Stephen Dixon, man. I don’t revere the guy, but I appreciate from a limited perspective (some of) what he did. His Wife Leaves Him, his novel published in 2013, approaches story structure and time in a very playful way that’s also ambitious and serious and respectable for a “writer’s writer.” All of that is thought provoking and invigorating, but it’s a book that will annoy you (intentionally, I think, but still) in many instances because it’s literally about one guy thinking for 400 pages.
And not only that, but thinking to himself. As if in conversation. He spends the night after his wife’s funeral lying in bed, wide awake, reconsidering much of their marriage. Sometimes, he stands up to visit the bathroom and pee, and it’s in these spare instances that his train of thought halts, and the actual present tense of the novel exists. Much of the action is in the recollection. It’s in there that people walk around and pick up coffee cups and hail cabs. It’s in there that about a quarter of the book is dedicated to the narrator reconstructing – or trying to reconstruct – what it was like to call his now dead wife decades ago to ask her out for the first time.
It’s one of those books. It narrows in on small moments and blows them out into their own universes, and it really demands you take a seat in them. There’s a lot of stops and starts, trying to get the memories correct, tangents, weird dialogue that makes every character sound like a telephone receptionist, old people sex, and gooey, gooey love eyes, but above all that are these long, very long paragraphs (pages and pages and pages of the same paragraph) until those paragraphs grow short and the variety of the text expands. That’s the good stuff. All those paragraphs, I should say. That attention to framing the story in such a way is why it’s worth reading.
The paragraphs are (in a structural sense) divisions of time. They mark a particular moment in which the narrator’s thoughts turn to a certain subject or remembrance. Like, the longest paragraph in the book (I think?) is the one dedicated to the first date phone call. But there are layers to this. While the main focus of this particular paragraph is the first date phone call some decades ago, it also features a time when he and his wife made sandwiches or a time when they hugged or a time the narrator slept with someone else or whatever. The narrator jumps around his personal timeline and at times maintains the present tense to really pull the reader into those events, so much so you forget the first or second focal point of the paragraph, such as the first date phone call. It cycles through these layers blending them together, in essence creating this representation of time that is all present, everything at present, all happening at once.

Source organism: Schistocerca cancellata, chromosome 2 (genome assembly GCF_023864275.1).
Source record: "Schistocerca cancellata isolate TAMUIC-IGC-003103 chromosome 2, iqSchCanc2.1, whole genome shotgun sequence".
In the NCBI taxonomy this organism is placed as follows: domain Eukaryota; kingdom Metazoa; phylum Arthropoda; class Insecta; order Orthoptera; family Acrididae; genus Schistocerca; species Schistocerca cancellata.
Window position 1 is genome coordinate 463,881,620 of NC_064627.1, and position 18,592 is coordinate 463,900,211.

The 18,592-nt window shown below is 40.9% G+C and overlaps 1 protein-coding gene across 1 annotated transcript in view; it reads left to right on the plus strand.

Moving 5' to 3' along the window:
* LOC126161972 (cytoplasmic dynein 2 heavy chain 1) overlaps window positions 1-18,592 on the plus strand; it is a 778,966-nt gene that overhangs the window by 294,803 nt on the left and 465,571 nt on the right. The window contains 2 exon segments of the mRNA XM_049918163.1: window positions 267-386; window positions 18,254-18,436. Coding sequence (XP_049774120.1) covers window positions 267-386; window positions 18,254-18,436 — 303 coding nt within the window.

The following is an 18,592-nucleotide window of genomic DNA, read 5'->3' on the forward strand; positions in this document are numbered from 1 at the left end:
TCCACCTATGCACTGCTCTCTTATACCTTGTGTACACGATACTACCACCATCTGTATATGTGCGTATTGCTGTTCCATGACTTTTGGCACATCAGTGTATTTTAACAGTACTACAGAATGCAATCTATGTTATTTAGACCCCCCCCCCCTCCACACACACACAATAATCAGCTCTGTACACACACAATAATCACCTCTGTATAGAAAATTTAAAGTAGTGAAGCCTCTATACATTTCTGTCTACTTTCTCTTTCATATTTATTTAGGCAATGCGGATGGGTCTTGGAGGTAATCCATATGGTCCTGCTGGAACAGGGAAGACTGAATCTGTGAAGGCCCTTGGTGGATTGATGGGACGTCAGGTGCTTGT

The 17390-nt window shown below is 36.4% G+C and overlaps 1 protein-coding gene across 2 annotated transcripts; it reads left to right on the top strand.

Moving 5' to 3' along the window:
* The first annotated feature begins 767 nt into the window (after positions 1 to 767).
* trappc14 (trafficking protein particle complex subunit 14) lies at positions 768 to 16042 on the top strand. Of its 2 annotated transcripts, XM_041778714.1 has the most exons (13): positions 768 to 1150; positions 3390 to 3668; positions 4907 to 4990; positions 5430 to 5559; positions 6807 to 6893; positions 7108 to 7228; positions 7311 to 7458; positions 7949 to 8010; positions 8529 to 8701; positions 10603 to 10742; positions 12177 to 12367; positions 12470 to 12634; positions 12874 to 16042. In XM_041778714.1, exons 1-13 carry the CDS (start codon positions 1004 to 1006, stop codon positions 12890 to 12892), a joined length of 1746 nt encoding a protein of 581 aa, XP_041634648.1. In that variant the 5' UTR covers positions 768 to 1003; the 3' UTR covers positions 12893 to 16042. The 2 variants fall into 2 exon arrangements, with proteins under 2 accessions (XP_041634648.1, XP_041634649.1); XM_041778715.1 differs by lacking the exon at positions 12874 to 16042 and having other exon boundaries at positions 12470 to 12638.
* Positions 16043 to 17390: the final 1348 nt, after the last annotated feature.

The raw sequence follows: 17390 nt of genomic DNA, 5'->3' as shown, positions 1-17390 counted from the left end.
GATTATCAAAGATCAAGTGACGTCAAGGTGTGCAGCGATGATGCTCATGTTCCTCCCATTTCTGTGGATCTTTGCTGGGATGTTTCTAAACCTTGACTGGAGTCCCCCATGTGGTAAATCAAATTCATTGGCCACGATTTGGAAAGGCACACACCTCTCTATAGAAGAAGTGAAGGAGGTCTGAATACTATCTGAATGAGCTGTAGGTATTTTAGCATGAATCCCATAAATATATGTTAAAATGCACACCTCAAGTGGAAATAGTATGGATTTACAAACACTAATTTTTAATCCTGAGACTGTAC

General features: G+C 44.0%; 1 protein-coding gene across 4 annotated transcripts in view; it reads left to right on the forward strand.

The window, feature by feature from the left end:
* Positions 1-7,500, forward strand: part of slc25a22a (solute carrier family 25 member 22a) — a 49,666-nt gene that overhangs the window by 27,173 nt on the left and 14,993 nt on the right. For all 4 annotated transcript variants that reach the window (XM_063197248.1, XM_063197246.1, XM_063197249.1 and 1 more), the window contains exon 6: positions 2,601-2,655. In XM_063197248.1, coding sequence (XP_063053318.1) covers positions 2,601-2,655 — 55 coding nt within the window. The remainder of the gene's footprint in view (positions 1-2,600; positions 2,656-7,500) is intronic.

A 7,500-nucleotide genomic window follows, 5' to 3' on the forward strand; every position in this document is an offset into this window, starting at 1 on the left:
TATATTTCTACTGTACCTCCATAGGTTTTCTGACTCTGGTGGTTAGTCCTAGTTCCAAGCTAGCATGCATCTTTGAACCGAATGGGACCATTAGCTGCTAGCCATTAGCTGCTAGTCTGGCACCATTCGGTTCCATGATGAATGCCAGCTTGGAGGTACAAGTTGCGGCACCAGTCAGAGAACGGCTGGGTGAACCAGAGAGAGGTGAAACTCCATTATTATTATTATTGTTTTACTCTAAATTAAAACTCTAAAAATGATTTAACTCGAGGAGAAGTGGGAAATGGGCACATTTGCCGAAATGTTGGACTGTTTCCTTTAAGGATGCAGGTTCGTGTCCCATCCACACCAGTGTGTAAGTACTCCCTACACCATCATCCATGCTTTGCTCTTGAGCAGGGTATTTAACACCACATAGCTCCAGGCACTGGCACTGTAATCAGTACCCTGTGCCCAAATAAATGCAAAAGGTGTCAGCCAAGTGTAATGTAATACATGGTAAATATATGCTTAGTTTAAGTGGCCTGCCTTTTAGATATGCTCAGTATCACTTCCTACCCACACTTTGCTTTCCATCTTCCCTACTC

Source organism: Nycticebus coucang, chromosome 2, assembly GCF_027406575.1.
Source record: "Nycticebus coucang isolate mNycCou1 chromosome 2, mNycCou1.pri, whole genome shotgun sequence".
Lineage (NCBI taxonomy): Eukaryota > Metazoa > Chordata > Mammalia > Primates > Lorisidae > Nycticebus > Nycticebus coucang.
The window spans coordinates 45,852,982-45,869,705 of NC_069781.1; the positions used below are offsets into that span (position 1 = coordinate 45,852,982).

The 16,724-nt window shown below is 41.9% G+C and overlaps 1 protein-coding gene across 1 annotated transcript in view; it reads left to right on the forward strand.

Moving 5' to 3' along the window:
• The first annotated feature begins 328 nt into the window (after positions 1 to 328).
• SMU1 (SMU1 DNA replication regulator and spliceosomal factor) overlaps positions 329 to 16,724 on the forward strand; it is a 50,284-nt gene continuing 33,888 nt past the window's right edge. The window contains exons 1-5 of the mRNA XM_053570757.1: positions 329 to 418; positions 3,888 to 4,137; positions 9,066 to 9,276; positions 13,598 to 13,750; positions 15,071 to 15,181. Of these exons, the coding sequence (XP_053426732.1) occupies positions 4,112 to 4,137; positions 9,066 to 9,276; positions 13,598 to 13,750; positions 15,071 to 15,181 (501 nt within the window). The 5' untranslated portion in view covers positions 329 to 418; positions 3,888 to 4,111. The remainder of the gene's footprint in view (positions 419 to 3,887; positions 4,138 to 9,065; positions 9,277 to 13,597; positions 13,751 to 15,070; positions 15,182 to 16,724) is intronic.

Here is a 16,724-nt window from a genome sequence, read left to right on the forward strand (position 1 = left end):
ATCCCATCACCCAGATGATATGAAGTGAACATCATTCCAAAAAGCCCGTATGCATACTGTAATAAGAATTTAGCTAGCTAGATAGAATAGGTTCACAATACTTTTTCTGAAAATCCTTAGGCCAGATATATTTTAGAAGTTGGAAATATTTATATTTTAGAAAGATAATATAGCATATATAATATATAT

That tells you something about how your brain works. It says memory isn’t imagery or a sensation but proof of a multiverse. It says the novel, or at least the written word, can do this. It can conjure all these moments at once.
Big concepts, you know? But what makes it impressive is that Dixon does all this through action that is, on its surface, basic. His sentences are brief, and they rely on small diction. They are about driving to Maine or classical music or wondering whether the dead wife liked pasta. There’s a lot of repetition and stammering because every word in this book is from the mind of one old guy who can’t fucking sleep. It appears simple, but it contains a lot.
Which is just good storytelling. And the use of paragraphs in this way is very effective because it’s easy to understand, and it utilizes the fundamental form of written words on a page. It resembles the formalism of panels within a comic book (sensible for Fantagraphics to publish this, yeah?). Dixon reminds you that paragraphs are units, and they can be dispensed to achieve a story structure and desired momentum.
But, many times, I almost gave up on His Wife Leaves Him. It’s a frustrating book because of who the characters are and what they do and how they entertain themselves. This is purely subjective. I can’t handle Upper West Side intellectuals who talk about Camus and dissertations and classical music, and the way the narrator and his wife speak to one another, depending on the timeline of the book (and maybe this is generational) is either so, so rigid or very overcooked, and I wanted them to shut up a lot, and I didn’t care about their relationship in the slightest.
That said, Dixon can write prose because every time I would pick it up, twenty, thirty pages would pass by like nothing. That dude knew how to sink a reader into a rhythm and take them. So you end up at the close of the novel, the narrator getting out of bed, 7 a.m., making breakfast on the first day of his new life, and you realize, though the book spanned so many different years and moods and images and conversations, that all of it only happened last night, and it will likely continue to happen. Maybe every night. Maybe all the time. Living all those different times. Until time is up for the narrator. It’s all macro in the micro. It’s all how you frame life.